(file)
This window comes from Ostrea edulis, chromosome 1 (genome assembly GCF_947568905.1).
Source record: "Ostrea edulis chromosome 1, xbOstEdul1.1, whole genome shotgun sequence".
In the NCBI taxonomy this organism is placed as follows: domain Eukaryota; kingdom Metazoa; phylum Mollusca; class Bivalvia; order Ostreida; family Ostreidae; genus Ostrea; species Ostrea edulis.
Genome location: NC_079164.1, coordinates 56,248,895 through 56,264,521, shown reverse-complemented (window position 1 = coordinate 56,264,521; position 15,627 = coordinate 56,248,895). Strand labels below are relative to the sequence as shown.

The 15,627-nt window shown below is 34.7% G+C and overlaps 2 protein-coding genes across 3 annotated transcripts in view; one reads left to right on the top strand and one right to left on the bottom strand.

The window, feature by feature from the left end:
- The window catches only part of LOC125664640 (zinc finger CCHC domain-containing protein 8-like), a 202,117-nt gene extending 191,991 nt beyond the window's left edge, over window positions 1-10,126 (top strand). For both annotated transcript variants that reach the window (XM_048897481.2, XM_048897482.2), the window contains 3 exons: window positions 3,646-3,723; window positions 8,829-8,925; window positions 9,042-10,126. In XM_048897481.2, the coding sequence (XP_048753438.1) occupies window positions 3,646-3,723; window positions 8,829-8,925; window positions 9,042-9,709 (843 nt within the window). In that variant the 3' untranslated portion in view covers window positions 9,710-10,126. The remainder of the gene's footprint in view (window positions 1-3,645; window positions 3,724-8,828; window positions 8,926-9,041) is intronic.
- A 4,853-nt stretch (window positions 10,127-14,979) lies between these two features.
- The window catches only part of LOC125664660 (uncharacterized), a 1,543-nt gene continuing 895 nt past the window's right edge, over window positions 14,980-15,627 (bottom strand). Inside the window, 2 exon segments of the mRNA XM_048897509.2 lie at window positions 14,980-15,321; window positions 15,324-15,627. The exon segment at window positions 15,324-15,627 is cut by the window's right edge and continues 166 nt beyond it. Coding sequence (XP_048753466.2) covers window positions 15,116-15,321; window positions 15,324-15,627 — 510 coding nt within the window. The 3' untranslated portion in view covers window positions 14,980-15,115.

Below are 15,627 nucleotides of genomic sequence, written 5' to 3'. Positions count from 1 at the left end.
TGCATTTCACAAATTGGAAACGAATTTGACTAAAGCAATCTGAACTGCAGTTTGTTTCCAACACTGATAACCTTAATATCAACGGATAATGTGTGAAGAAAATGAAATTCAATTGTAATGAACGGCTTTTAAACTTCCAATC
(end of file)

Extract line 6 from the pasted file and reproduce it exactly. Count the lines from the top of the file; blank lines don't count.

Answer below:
The window, feature by feature from the left end: